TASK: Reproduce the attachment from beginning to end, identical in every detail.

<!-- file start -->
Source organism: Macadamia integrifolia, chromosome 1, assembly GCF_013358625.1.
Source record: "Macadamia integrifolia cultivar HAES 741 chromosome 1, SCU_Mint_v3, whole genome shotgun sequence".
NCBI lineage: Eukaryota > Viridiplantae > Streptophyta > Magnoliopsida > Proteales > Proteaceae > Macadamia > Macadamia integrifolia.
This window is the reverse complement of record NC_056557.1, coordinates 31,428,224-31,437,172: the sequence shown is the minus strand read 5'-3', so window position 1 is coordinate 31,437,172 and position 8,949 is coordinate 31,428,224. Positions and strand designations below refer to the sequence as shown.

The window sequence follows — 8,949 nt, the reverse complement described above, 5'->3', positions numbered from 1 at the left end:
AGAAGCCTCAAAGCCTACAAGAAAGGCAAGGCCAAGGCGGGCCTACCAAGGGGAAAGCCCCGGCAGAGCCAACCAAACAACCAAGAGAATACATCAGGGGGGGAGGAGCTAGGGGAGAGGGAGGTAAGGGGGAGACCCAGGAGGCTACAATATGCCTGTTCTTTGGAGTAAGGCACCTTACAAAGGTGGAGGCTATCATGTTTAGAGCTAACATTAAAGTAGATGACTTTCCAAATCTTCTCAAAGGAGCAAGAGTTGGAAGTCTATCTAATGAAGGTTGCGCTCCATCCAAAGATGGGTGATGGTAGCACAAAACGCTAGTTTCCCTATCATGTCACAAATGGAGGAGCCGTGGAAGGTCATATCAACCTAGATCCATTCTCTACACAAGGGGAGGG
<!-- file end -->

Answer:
Source organism: Macadamia integrifolia, chromosome 1, assembly GCF_013358625.1.
Source record: "Macadamia integrifolia cultivar HAES 741 chromosome 1, SCU_Mint_v3, whole genome shotgun sequence".
NCBI lineage: Eukaryota > Viridiplantae > Streptophyta > Magnoliopsida > Proteales > Proteaceae > Macadamia > Macadamia integrifolia.
This window is the reverse complement of record NC_056557.1, coordinates 31,428,224-31,437,172: the sequence shown is the minus strand read 5'-3', so window position 1 is coordinate 31,437,172 and position 8,949 is coordinate 31,428,224. Positions and strand designations below refer to the sequence as shown.

The window sequence follows — 8,949 nt, the reverse complement described above, 5'->3', positions numbered from 1 at the left end:
AGAAGCCTCAAAGCCTACAAGAAAGGCAAGGCCAAGGCGGGCCTACCAAGGGGAAAGCCCCGGCAGAGCCAACCAAACAACCAAGAGAATACATCAGGGGGGGAGGAGCTAGGGGAGAGGGAGGTAAGGGGGAGACCCAGGAGGCTACAATATGCCTGTTCTTTGGAGTAAGGCACCTTACAAAGGTGGAGGCTATCATGTTTAGAGCTAACATTAAAGTAGATGACTTTCCAAATCTTCTCAAAGGAGCAAGAGTTGGAAGTCTATCTAATGAAGGTTGCGCTCCATCCAAAGATGGGTGATGGTAGCACAAAACGCTAGTTTCCCTATCATGTCACAAATGGAGGAGCCGTGGAAGGTCATATCAACCTAGATCCATTCTCTACACAAGGGGAGGG